News APP

NewsApp (Free)

Read news as it happens
Download NewsApp

Available on  gplay  » Business » 'Investors, prefer flexi cap schemes'

'Investors, prefer flexi cap schemes'

By Abhishek Kumar
June 02, 2023 09:59 IST
Get Rediff News in your Inbox:

'Small cap funds do have their own merits and they make sense when the investor has a longer investment horizon.'

Illustration: Uttam Ghosh/

Small caps underperformed large caps last year hence they are a bit more attractive this time.

But investors should prefer flexi cap schemes as they give complete control in the hands of fund managers to shift investments across market caps based on the market situation, Anup Maheshwari, Co-Founder & CIO, IIFL Asset Management, tells Abhishek Kumar/Business Standard.


Q4 earnings have started to come in. What initial trend are you seeing?

There is no particular trend as such. The cyclicality in earnings of certain businesses makes it difficult to gauge the overall direction.

Information Technology, which has a 12 per cent weight in the index, has had a poor start and the sector is seeing downgrades.

On the other hand, financials, which have 32 per cent weight, seem steady.

They continue to see good growth and there is no concern on the asset quality side.

For the overall financial year, some specific stocks are causing a major swing in earnings.

For example, a major automobile company has turned profitable from being a loss maker.

There are a lot of other companies which are showing good earnings growth but it's mostly due to a small base.

As a result, the earnings growth is likely to be on the higher side for FY 2023 at 18-20 per cent.

A part of it is because of the cyclicality of earnings in certain businesses. For the next year, the estimates are 10-12 per cent.

Have you made any strategic shift in your fund portfolios? What is the cash position in schemes?

We don't hold cash. If you are fundamentally positive in the long run, then holding cash doesn't really make much of a difference.

What matters is where you are invested in.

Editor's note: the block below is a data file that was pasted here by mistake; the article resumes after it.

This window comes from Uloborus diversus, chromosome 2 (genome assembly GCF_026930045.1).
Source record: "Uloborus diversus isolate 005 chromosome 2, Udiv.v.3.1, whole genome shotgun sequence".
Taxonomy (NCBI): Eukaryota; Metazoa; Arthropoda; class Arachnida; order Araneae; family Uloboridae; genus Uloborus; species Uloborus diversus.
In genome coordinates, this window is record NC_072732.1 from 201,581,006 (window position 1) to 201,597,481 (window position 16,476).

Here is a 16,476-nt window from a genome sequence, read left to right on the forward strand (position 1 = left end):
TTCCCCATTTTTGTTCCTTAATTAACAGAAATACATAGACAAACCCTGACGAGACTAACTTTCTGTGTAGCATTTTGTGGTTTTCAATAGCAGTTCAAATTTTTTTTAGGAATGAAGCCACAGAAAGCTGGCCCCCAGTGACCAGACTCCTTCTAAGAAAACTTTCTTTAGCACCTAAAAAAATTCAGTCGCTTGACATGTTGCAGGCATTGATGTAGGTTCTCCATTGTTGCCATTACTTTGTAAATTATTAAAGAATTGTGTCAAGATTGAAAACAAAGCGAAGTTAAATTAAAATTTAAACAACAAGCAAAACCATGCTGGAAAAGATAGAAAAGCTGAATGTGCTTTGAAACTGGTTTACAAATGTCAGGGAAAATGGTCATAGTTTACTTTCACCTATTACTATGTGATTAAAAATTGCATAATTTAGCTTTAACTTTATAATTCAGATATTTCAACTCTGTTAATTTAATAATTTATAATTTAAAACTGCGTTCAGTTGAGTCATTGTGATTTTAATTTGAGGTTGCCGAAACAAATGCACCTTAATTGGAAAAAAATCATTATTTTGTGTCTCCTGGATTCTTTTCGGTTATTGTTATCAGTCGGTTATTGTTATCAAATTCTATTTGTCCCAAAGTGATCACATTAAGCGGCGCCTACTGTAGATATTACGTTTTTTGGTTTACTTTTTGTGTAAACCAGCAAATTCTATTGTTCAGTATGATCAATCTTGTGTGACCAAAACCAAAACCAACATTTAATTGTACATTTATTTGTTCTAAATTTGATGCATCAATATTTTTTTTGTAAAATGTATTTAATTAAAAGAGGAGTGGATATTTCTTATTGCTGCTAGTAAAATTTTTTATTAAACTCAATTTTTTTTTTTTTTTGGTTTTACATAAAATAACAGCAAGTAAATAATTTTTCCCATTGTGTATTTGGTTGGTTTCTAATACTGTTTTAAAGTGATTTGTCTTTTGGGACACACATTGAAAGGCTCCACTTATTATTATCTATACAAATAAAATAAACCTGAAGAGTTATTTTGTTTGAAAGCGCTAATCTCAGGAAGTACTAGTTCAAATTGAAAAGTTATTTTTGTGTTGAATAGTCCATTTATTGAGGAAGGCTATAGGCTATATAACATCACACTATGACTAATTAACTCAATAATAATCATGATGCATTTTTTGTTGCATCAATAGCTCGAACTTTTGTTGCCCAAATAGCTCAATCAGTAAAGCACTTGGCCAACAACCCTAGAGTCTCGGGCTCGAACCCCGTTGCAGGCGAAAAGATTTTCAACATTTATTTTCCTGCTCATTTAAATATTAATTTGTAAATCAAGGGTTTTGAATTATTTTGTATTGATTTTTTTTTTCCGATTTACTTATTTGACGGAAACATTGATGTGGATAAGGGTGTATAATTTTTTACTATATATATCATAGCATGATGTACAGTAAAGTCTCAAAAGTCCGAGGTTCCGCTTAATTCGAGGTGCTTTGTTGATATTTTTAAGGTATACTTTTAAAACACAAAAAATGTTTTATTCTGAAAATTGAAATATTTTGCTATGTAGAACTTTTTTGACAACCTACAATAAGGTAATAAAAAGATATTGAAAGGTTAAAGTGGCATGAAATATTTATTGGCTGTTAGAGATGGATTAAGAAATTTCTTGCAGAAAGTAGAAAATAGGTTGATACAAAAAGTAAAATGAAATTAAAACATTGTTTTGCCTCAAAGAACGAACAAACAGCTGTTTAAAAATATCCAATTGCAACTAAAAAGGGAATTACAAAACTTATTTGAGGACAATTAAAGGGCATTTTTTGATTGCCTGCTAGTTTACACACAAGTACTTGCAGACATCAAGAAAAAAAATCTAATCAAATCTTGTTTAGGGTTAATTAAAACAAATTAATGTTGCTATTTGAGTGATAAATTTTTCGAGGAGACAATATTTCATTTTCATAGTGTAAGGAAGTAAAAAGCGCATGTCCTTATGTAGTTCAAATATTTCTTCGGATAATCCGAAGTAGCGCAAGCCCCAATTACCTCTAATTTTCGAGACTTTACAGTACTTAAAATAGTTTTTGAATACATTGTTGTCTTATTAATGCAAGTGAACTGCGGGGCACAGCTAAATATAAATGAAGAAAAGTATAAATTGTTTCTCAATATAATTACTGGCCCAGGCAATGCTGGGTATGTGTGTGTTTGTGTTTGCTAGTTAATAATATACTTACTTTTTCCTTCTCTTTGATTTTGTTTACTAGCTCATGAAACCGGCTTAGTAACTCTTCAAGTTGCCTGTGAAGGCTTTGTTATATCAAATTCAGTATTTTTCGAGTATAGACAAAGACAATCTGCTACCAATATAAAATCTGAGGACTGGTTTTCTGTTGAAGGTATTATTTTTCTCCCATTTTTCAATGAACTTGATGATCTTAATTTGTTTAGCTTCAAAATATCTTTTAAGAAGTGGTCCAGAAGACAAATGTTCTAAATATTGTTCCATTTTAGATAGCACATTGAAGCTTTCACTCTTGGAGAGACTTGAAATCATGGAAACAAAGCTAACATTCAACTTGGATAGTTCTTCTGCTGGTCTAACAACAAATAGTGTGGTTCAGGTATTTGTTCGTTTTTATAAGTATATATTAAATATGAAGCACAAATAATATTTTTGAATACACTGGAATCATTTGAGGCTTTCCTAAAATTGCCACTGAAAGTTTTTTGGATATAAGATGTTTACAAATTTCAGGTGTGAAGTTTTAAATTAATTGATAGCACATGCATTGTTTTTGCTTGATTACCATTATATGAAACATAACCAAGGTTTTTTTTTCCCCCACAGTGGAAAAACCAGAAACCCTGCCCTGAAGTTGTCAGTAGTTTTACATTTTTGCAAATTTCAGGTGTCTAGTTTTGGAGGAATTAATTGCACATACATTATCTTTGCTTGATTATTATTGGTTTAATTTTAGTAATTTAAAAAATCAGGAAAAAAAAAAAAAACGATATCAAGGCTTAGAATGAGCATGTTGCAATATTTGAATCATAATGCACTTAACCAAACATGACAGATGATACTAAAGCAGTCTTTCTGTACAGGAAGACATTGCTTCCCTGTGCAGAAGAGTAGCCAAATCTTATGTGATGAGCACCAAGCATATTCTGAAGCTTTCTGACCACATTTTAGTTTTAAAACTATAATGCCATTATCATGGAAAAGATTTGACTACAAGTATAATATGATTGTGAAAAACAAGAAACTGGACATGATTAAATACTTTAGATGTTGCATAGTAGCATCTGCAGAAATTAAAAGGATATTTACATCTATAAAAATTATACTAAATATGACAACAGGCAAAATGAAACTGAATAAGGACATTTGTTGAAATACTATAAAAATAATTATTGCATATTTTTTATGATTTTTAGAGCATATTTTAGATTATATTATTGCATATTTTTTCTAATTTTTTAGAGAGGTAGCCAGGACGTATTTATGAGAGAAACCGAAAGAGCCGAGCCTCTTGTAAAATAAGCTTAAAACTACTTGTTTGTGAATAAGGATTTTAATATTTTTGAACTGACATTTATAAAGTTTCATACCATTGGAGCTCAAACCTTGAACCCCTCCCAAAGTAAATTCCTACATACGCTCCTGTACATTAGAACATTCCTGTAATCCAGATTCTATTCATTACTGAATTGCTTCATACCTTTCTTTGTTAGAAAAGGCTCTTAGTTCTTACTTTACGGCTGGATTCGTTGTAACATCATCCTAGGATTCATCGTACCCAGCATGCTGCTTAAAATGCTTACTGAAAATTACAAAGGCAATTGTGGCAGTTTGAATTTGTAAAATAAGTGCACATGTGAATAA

At the sectoral level, we are marginally overweight on financials and underweight on IT.

Pharma is one sector that interests us since the valuations are attractive.

But we are yet to get overweight on it due to pricing challenges faced by these companies, particularly in the US.

Industrials as a sector is attractive but valuations are very rich.

We are also underweight on consumer discretionary and staples.

Beyond that, stock selection has been very company specific.

There are ideas out there and the key is to identify good companies that are going through a rough patch.

Small cap funds were investors' favourite last year. Is there comparatively higher value in the small cap space?

Given the small caps' underperformance vis-a-vis large caps last year, they are at a slightly better position valuation wise.

But, it's not like they are available at a deep discount.

It is also true that in small caps there is always a scope to find interesting ideas at the right valuations.

However, right now investors should prefer flexi cap schemes, given that fund managers have the flexibility to invest in the right companies, irrespective of the market capitalisation.

Having said that, small cap funds do have their own merits and they make sense when the investor has a longer investment horizon.

Do you see debt AIFs benefiting from the change in debt MF taxation? And, are you looking at a new tax efficient lower risk product on the MF side?

The change in debt MF taxation is definitely a positive for AIFs.

They are now at an equal footing from the taxation point of view.

Structured credit business is expected to grow quite rapidly.

Coming to the launch of new products on the MF side, since we have limited MF offerings, the categories are open for us to design new products.

We are planning a differentiated product on the hybrid side.

What is your stock selection process?

The selection is based on two key parameters -- return on equity (ROE) and the earnings growth.

Companies that have consistently delivered ROE and earnings growth of over 15 per cent fall in the top bracket and ones that consistently fail to do so fall in the lowest bracket.

We maintain an overweight position in stocks in the top bracket and remain underweight on those in the lowest bracket.

Stocks are segregated into two more pockets -- defensives and cyclicals.

Exposure to these stocks keeps rotating depending on the economic condition.

Get Rediff News in your Inbox:
Abhishek Kumar
Source: source

Moneywiz Live!